For starters, get a written acknowledgment from the charity for donations above $250 and keep that written acknowledgment in your records (that includes cash and noncash contributions).

The acknowledgment must say whether the organization gave you anything in exchange for the gift and, if so, needs to give a description and a good faith estimate of the value of those goods or services. You’ll only be able to deduct the amount that’s above the value of the benefits you received from the charity.6

For smaller amounts, bank statements and receipts from the organizations you donated to can serve as evidence.

How Do I Claim Charitable Donations on My Tax Return?

When you’re reporting charitable contributions on your tax return, it’s important to make sure you report the value of whatever you donate accurately. Cash donations are pretty straightforward—if you donate $100 to your favorite charity, you can deduct that $100 from your taxable income. Simple. When you’re ready to file, you’ll report the amount of all your cash gifts on your Schedule A (Form 1040).7

But what about noncash contributions? Those are a little trickier! In some cases, you might need to do an appraisal to determine the true value of donated items and assets, especially if they’re worth hundreds or thousands of dollars. You’ll need to fill out Form 8283 to report information about noncash charitable contributions when the amount of those gifts is more than $500.8 


Next Steps

  • Make sure you have everything you need to file your taxes with our Tax Prep Checklist, which will help you gather all the necessary documents and choose the right deductions.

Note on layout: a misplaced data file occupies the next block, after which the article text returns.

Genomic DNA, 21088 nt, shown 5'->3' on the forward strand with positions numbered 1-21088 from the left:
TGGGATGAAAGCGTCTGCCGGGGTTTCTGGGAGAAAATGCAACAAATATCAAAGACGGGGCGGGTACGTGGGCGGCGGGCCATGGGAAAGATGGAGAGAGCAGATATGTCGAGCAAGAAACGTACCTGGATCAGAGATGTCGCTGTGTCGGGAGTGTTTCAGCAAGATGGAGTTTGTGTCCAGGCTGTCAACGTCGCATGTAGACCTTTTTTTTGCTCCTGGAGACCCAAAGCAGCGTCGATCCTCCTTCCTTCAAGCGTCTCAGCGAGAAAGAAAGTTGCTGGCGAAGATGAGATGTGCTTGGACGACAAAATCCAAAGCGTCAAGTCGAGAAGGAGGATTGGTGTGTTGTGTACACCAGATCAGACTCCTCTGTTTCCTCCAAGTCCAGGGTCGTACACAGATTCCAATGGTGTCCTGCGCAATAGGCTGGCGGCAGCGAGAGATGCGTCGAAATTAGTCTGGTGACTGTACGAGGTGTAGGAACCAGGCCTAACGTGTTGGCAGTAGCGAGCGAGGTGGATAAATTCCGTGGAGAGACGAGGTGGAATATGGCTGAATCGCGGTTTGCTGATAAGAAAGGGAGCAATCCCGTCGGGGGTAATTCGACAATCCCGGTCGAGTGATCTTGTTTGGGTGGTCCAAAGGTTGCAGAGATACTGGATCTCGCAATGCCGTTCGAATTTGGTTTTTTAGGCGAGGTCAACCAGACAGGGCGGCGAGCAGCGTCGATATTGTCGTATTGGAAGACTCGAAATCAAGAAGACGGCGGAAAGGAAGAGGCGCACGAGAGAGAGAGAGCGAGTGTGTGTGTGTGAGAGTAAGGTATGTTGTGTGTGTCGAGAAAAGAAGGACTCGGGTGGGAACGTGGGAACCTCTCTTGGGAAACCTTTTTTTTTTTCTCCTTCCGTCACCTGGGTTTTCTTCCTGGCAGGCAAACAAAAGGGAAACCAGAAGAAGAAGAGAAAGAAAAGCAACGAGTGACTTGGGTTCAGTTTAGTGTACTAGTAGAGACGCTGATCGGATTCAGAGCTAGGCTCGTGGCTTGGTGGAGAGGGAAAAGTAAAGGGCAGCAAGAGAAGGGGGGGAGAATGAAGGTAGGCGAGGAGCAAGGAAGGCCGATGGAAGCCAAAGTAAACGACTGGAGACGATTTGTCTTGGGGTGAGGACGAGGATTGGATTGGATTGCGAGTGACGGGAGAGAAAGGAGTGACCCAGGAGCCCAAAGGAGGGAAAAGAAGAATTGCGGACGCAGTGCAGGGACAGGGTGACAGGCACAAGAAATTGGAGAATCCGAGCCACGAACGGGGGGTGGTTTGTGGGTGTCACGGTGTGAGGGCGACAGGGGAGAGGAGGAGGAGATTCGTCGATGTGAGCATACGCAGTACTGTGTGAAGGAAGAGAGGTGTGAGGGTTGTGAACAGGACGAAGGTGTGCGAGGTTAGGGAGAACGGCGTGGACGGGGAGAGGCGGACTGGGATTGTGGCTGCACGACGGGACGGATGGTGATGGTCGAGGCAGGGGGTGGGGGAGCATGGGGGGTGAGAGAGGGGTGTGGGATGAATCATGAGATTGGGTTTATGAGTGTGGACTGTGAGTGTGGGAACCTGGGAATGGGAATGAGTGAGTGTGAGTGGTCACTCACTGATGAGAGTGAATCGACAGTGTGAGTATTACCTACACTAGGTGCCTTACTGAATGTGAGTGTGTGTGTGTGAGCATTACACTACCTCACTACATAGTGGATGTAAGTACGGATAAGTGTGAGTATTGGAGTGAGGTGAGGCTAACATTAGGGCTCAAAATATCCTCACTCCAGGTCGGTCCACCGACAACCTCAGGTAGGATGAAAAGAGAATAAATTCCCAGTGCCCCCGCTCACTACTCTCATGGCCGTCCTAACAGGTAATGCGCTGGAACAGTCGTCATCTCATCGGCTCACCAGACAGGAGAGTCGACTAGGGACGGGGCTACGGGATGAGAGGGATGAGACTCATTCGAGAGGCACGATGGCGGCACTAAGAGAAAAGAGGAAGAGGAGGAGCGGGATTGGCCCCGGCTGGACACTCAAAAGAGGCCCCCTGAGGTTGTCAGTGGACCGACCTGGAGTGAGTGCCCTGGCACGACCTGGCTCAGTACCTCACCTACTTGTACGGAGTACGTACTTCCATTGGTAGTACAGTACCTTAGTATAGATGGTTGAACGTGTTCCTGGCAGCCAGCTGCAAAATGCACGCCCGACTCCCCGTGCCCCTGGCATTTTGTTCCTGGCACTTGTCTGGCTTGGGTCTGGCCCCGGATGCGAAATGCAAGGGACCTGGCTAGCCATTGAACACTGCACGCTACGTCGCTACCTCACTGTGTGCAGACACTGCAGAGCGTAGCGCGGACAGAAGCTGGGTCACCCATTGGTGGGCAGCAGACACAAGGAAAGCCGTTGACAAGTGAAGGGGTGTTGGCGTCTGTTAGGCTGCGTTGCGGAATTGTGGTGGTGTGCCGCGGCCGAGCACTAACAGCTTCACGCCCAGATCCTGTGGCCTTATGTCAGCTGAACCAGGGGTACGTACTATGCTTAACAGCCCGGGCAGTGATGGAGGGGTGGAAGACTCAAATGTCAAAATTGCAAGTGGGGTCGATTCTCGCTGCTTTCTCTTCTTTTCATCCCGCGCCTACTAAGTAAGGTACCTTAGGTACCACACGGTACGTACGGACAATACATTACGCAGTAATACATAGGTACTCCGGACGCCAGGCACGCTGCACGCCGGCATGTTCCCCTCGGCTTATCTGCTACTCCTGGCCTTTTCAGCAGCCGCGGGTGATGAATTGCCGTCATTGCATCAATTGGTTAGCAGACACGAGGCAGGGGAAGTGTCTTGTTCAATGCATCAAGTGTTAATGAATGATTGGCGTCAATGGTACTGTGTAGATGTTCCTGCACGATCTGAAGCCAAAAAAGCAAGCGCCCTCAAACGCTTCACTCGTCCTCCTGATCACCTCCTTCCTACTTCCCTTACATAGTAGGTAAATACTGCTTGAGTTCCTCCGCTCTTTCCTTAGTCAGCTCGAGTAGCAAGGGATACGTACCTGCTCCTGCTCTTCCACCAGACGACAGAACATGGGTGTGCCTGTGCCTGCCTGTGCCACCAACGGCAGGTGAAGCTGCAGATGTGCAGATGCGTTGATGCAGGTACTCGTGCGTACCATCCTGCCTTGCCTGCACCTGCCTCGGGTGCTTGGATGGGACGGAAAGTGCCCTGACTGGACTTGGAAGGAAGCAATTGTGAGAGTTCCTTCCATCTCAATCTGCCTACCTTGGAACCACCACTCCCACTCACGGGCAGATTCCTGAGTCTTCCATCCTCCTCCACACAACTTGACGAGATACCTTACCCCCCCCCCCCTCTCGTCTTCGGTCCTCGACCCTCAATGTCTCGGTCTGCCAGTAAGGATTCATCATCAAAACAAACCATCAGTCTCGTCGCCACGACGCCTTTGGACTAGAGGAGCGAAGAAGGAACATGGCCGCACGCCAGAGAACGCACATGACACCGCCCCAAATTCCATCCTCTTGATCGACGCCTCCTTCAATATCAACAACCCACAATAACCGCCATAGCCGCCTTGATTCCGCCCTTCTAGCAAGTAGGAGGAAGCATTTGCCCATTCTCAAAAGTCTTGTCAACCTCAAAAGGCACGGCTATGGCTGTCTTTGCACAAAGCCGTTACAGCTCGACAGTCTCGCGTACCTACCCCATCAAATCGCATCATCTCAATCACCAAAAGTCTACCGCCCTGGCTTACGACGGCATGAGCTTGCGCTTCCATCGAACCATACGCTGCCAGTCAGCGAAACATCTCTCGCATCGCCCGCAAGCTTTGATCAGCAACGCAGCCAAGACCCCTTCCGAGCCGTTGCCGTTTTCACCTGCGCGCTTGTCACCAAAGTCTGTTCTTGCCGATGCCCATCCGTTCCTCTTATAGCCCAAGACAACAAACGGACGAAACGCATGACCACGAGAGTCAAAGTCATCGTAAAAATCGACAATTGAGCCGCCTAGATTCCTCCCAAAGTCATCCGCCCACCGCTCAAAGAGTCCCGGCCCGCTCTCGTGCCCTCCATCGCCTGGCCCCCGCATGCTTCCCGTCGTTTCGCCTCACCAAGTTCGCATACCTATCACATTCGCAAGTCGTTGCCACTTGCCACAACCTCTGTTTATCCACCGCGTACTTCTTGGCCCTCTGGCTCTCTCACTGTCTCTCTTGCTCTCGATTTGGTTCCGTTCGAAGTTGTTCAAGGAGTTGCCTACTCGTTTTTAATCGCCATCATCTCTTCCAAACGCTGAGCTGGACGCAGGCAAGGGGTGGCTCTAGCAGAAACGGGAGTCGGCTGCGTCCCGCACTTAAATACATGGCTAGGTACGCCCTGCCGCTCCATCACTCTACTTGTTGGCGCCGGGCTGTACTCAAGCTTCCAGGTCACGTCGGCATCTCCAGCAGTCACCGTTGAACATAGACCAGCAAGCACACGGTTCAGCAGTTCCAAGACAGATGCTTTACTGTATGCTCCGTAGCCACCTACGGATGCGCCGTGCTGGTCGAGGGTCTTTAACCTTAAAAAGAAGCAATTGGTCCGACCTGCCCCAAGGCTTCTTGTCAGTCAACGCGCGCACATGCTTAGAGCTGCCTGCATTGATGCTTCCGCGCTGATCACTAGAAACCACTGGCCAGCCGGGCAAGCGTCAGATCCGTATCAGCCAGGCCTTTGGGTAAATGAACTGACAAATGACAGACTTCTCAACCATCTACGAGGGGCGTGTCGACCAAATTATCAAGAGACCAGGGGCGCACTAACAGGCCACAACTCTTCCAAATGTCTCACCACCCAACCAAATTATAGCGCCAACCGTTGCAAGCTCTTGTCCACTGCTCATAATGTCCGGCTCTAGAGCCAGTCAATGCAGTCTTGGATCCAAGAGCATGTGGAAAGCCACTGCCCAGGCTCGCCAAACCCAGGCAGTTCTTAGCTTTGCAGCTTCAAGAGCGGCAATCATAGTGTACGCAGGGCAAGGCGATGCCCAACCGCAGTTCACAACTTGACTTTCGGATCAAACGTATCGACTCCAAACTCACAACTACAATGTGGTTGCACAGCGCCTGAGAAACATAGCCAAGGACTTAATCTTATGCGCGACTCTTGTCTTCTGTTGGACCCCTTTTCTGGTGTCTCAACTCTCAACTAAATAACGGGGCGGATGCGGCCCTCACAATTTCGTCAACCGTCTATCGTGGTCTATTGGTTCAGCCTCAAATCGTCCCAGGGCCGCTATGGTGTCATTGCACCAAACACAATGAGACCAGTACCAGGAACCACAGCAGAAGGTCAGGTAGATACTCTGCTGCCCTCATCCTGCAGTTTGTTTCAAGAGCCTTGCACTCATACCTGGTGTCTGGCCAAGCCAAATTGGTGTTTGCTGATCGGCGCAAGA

• If you’re a do-it-yourself kind of guy or gal, then you can file your taxes with Ramsey SmartTax! You’ll get access to all the federal forms (plus state forms, if you need those) and deductions you need without any upcharges or hidden fees.
  • Need help with your taxes? Then get in touch with a RamseyTrusted tax advisor and let a top-notch CPA or enrolled agent take the stress out of tax season.
Find Your Tax Pro

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About the author


Ramsey Solutions has been committed to helping people regain control of their money, build wealth, grow their leadership skills, and enhance their lives through personal development since 1992. Millions of people have used our financial advice through 22 books (including 12 national bestsellers) published by Ramsey Press, as well as two syndicated radio shows and 10 podcasts, which have over 17 million weekly listeners. Learn More.